The Times West Virginian

West Virginia

January 31, 2009

W.Va. labor unions pick up members in 2008, report says

CHARLESTON — Labor union membership in West Virginia increased last year, according to an annual federal survey.

About 101,000 employed workers in West Virginia — 13.8 percent of the total — were members of a labor union in 2008, according to the federal Bureau of Labor Statistics. In comparison, about 97,000 or 13.3 percent of employed workers in the state were members of a labor union the year before, the bureau said.

Kenny Perdue, president of the West Virginia AFL-CIO, said, “I think there was a gain in just about every union. I know the service industry has increased, such as in health care. There was an increase with the Teamsters in their organizing of Overnight Trucking. As I look at those numbers I think of the American Federation of Teachers, which brought the West Virginia school service personnel in. That may not show up yet. Those are jobs in the public sector.

“There has been a continuous effort to organize in West Virginia,” Perdue said. “It has not stopped and it will not stop. It is our belief that workers want respect in the workplace. Typically it only comes from being involved in a union. We do think workers want to better themselves and have a decent wage and pension and health care. It is going to be our effort to give them that chance.”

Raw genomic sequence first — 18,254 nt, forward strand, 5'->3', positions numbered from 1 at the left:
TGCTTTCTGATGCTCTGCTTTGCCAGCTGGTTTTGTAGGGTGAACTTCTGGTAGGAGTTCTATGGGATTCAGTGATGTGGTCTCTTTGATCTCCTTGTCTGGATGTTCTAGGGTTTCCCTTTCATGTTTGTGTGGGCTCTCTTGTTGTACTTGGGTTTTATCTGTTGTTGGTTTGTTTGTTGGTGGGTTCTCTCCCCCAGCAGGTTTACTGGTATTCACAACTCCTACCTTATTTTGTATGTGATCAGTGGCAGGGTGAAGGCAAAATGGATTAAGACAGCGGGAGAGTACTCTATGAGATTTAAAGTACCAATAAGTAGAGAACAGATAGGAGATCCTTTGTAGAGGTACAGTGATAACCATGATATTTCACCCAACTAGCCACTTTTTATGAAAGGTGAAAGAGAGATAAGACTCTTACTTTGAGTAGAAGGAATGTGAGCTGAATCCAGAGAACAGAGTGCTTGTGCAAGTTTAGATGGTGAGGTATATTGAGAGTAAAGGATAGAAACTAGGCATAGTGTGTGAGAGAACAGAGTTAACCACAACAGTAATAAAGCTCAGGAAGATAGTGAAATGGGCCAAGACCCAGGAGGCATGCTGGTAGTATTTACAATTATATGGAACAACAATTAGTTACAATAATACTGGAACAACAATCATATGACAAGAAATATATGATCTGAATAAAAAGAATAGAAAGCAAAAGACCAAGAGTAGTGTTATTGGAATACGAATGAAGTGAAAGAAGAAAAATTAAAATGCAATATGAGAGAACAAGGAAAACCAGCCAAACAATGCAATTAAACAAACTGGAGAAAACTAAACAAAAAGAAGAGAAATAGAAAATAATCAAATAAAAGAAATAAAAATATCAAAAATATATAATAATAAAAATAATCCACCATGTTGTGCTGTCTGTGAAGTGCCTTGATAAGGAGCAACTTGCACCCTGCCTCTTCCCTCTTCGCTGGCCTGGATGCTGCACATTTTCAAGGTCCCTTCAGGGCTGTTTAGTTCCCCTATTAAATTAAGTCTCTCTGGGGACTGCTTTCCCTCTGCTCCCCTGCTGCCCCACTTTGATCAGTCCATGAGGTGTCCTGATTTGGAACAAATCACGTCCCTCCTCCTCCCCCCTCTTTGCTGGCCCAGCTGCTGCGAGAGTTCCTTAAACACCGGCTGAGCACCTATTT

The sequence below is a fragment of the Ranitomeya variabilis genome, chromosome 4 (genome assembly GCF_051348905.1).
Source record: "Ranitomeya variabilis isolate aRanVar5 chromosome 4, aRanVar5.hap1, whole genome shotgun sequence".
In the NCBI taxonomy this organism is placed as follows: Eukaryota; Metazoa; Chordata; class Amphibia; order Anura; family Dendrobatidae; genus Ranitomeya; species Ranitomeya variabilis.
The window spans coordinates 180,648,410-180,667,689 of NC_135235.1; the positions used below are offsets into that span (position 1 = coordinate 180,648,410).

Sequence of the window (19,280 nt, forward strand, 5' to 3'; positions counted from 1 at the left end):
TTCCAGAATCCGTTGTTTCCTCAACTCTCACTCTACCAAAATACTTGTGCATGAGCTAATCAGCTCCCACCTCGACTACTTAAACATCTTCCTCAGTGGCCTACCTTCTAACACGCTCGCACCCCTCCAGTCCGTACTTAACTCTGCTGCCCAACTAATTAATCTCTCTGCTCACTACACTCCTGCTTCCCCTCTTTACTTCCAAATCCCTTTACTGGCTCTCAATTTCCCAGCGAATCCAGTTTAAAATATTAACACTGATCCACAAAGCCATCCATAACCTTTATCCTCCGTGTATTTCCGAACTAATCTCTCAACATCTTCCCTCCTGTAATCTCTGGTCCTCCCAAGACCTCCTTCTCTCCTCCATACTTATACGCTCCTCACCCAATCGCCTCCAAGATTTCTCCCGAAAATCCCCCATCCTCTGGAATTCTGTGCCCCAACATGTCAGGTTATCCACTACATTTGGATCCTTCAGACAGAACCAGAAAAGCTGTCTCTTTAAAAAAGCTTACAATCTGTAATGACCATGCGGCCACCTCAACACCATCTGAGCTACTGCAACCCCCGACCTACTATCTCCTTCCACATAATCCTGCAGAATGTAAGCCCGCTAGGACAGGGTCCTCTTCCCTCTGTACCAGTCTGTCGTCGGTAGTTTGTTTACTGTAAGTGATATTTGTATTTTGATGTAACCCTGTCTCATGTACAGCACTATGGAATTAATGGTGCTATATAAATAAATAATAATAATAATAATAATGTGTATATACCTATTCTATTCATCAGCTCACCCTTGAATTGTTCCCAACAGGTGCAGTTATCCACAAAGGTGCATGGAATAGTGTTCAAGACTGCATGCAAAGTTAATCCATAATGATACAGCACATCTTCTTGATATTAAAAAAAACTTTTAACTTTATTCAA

The percentage of employed workers in West Virginia who carry a union card has fluctuated in recent years, from a low of 13.1 percent in 2003 to a high of 14.4 percent in 2005.

Perdue said declines can be traced to the loss of large unionized manufacturers, such as steel mills in the Northern Panhandle and chemical plants in the Kanawha Valley. Those businesses offer good-paying jobs with health care benefits and pensions, but many of those jobs “are gone maybe forever,” he said. “That’s not only a loss for our membership but for the per capita income in West Virginia. It hurts across the board.”

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West Virginia
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